By: Rachael Andrews
Dr. Emily Zier (PhD, ‘19) and Dr. W. David Bradford, Busbee Chair in Public Policy professor of public administration and policy, collaborated on research that investigates the impact of vaccine exemption policies on school enrollment decisions. This kind of research is important for the public health and education fields, as each state has different policies regarding how to obtain a vaccine exemption.
The goal of the study was to see if people who are considered “vaccine skeptical,” in other words, those who do not adhere to the traditional vaccine schedule or who may forego vaccines altogether, would change their school choice based on whether or not they could obtain a vaccine exemption based on their state’s specific policies.
For example, someone who is vaccine skeptical and wanted to send their child to public school might change their mind and decide to switch to private or homeschooling, rather than obtain the vaccines if they were unable to get an exemption in their state.
“From previous research, we know that private schools allow exemptions at a higher rate, despite the state policy,” Zier explains. “So, in states with stricter exemption laws, [we want to see if there is] a shift from enrollment in public schools to private schools or homeschooling.” This would mirror an effort by vaccine skeptical parents to avoid getting vaccines for their children.
Zier and Bradford base their research on several assumptions. The first assumption is that vaccine requirements would be a concern for some parents and in fact, may be a deterrent to enrolling their children in school. On the opposite end of the spectrum, less strict vaccine exemption policies may be a worry for vaccine-confident (as opposed to vaccine-skeptical) parents who would prefer their children to be in vaccine-intensive environments. Zier and Bradford’s research sought to find out which of these forces dominate.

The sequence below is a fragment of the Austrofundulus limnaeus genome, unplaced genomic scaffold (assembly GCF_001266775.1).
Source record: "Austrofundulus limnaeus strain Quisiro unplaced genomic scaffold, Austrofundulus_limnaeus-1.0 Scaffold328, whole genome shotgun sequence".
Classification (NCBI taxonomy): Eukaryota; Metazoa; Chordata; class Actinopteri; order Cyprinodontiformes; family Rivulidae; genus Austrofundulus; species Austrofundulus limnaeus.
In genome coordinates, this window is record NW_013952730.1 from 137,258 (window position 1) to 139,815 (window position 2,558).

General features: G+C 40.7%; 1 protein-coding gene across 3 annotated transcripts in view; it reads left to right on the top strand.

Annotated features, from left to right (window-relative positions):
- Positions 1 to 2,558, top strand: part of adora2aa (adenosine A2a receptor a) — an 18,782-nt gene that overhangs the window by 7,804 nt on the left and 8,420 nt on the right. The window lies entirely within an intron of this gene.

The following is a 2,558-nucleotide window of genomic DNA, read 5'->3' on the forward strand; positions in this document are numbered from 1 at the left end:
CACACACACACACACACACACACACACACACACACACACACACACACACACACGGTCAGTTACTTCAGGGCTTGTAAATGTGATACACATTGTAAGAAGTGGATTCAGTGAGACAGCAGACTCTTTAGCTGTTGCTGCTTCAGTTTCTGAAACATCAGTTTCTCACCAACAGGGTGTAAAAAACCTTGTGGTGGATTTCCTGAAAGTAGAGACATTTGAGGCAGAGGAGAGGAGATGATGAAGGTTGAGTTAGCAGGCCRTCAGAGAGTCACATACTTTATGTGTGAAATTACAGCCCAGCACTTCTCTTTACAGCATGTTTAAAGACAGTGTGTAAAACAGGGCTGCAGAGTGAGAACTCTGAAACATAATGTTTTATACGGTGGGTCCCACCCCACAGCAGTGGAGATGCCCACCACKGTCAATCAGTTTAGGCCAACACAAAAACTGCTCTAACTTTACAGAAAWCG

“Overall, strict states see an increase in enrollment for five to nine year-olds, the age at which education is compulsory,” Zier says. “However, [we also see] a decrease in overall enrollment for three to four year-olds, when education is non-compulsory.”
This suggests that parents feel more confident in sending their children to public school, rather than private school, when they feel that their children will be in a vaccine-intensive environment, and thus safe from illness.
Zier’s policy recommendation is mostly intuitive; strict vaccine policies do not deter parents from sending their children to school when it is mandatory for children to be in school, which is good for both public health and education. However, there are groups that are more likely to be vaccine skeptical than others, and a beneficial next step for research would be to isolate the reasons why.
“On the individual level, highly educated, white mothers are more likely to be vaccine skeptical or to alter the vaccine schedule,” Zier points out. “Those who are in a lower socioeconomic class are more likely to follow their doctor’s advice, rather than seek out their own answers, from Google, for example.”
Zier would like to see future research delve deeper into school choice–specifically, how parents choose schools for their children. She also sees a great need to identify what exactly is proliferating vaccine skepticism.
“I’d also like to see the education and health outcomes for both groups of children–those who are vaccinated and sent to public school and those who are not vaccinated and thus homeschooled or sent to private schools with vaccine exemptions,” Zier concludes.
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